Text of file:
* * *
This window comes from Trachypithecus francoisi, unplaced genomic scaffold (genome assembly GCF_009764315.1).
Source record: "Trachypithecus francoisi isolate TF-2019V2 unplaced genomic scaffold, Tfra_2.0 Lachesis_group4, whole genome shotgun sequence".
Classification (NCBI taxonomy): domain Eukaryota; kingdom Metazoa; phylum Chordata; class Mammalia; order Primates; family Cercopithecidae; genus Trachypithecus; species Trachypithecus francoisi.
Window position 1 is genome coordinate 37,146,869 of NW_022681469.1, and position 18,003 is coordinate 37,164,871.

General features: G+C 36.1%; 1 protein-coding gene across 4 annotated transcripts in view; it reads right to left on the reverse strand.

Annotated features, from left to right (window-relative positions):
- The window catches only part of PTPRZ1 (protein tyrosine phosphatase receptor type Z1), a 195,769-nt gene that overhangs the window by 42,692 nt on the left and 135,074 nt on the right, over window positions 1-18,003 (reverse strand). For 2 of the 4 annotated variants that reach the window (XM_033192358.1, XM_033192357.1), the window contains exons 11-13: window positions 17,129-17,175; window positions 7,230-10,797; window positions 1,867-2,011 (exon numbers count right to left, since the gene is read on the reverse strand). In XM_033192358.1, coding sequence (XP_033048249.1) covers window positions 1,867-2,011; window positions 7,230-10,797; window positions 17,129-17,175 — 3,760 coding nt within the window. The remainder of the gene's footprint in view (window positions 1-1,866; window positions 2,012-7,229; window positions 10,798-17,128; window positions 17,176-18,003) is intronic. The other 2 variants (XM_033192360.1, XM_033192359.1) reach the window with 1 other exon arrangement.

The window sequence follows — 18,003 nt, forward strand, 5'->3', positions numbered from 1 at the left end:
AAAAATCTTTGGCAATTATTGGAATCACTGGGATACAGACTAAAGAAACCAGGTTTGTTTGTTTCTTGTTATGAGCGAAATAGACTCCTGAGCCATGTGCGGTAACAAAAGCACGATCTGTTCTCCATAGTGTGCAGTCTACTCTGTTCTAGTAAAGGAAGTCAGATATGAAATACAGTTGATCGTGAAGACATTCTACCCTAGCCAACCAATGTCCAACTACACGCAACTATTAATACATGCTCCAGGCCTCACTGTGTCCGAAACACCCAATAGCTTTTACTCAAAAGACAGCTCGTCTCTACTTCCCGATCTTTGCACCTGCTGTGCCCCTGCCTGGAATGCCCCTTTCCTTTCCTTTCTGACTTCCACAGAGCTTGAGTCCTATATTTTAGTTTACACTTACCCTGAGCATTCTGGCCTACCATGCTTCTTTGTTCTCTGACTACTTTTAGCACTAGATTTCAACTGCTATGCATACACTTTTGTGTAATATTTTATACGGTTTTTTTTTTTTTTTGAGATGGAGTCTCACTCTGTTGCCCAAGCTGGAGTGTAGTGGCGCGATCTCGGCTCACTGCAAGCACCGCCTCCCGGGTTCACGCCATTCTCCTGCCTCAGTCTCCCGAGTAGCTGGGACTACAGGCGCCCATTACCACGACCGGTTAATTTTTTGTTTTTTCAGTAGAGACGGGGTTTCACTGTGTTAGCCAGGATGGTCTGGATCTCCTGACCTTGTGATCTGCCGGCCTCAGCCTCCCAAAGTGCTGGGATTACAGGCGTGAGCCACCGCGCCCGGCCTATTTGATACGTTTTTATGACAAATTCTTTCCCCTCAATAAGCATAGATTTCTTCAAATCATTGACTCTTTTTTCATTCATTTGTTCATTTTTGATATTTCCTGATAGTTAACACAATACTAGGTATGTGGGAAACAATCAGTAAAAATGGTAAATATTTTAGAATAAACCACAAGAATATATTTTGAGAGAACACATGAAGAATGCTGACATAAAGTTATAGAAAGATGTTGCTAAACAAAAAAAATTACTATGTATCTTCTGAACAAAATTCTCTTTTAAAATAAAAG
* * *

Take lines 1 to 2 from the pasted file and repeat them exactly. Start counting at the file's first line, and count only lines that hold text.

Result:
This window comes from Trachypithecus francoisi, unplaced genomic scaffold (genome assembly GCF_009764315.1).
Source record: "Trachypithecus francoisi isolate TF-2019V2 unplaced genomic scaffold, Tfra_2.0 Lachesis_group4, whole genome shotgun sequence".